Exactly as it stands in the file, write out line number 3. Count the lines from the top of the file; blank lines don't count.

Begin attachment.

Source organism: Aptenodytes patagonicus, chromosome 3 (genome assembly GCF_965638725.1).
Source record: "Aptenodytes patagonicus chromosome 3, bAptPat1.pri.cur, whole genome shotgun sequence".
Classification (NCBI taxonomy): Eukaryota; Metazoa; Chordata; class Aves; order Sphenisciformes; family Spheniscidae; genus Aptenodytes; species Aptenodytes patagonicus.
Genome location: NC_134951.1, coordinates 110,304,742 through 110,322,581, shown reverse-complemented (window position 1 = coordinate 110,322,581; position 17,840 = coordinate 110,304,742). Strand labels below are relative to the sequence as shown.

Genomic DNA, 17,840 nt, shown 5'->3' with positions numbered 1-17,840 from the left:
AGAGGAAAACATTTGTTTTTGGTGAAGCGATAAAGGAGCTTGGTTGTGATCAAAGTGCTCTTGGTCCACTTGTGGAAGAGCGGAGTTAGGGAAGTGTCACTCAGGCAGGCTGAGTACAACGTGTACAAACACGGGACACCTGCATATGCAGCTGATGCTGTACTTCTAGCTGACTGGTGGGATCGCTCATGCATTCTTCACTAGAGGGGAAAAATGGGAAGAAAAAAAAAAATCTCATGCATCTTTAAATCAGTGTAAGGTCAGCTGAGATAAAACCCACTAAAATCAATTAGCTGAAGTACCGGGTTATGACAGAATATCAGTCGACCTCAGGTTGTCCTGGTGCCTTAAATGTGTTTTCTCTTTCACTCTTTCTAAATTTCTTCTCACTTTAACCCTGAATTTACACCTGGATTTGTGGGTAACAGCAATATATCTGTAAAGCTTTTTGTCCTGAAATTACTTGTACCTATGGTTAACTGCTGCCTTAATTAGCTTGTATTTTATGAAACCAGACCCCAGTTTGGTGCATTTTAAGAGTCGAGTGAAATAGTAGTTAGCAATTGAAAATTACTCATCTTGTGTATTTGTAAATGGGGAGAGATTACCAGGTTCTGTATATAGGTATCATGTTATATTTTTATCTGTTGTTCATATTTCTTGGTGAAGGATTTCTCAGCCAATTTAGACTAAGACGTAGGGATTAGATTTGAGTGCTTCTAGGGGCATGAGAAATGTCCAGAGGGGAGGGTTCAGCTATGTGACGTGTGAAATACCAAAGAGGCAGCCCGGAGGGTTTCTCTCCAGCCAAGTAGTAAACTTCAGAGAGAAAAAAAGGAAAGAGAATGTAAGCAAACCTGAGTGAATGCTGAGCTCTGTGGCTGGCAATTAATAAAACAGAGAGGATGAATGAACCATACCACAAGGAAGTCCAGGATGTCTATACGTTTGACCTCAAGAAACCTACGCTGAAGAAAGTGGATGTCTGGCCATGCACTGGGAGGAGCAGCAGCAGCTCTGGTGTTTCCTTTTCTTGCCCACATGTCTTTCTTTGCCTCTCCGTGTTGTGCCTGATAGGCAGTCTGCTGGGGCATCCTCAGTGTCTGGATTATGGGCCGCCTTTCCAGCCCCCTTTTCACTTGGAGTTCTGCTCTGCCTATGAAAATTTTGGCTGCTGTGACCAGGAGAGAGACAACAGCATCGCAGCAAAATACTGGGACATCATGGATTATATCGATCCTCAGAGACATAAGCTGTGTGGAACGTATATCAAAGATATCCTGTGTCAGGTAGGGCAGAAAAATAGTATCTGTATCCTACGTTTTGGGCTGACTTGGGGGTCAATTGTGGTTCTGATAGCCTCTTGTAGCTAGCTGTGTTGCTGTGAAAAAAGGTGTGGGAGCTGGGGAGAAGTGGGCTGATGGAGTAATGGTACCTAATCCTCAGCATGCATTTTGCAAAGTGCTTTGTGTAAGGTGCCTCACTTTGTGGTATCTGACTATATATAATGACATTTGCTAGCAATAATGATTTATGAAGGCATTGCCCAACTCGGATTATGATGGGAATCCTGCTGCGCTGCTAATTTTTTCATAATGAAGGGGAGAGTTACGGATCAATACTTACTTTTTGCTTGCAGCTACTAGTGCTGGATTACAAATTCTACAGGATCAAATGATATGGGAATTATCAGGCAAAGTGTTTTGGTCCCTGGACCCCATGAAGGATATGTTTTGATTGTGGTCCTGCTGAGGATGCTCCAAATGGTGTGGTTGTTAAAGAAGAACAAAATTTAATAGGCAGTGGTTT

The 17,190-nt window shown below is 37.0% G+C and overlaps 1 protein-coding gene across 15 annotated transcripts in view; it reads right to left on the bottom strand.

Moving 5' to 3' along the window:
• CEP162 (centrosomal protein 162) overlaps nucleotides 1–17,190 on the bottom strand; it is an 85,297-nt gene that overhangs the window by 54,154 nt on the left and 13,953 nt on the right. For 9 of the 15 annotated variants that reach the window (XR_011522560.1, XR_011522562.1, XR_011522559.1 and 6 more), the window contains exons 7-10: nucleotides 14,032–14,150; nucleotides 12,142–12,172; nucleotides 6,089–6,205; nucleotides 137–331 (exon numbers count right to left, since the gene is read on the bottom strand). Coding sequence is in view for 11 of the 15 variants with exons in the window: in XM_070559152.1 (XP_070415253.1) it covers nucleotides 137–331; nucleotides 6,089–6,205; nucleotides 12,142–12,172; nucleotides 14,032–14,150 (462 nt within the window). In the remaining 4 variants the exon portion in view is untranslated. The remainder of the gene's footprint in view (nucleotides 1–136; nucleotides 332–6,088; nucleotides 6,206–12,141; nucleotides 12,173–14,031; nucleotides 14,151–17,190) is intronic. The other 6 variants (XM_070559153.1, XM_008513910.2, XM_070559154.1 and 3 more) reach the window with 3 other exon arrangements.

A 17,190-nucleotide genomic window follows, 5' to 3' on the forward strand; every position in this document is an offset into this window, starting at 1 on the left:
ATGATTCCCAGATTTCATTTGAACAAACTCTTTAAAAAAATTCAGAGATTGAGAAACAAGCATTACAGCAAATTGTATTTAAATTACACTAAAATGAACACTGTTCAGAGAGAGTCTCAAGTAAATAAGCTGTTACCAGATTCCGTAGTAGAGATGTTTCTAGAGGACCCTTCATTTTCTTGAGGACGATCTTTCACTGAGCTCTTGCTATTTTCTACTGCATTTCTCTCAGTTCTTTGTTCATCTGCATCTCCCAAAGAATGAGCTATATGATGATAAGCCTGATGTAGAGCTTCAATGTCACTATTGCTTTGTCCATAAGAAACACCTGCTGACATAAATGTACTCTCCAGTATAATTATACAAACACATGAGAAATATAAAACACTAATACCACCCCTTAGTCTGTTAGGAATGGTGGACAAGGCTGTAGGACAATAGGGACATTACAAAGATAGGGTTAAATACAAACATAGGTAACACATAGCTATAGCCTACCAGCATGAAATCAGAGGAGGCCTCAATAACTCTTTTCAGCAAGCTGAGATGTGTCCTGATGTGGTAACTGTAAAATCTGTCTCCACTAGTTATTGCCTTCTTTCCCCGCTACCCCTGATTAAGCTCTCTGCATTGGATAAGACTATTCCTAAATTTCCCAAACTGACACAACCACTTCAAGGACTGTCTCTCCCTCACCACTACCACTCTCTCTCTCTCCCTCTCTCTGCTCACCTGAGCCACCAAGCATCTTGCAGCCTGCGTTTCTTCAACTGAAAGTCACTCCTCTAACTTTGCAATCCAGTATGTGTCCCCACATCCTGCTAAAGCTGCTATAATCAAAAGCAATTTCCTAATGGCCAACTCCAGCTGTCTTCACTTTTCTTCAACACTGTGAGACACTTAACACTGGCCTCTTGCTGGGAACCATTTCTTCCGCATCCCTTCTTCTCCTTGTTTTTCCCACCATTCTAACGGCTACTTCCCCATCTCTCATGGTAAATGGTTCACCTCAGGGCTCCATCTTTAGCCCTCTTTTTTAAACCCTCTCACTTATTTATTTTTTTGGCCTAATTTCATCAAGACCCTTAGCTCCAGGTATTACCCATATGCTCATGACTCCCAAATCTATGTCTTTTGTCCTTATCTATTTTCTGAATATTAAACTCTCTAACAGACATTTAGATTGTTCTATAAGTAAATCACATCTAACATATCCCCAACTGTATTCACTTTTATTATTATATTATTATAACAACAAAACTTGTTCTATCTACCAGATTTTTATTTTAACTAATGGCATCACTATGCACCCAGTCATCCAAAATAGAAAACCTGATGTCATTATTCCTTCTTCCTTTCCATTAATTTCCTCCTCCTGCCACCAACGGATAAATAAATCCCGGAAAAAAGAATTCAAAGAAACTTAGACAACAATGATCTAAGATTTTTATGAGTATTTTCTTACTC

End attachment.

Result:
Classification (NCBI taxonomy): Eukaryota; Metazoa; Chordata; class Aves; order Sphenisciformes; family Spheniscidae; genus Aptenodytes; species Aptenodytes patagonicus.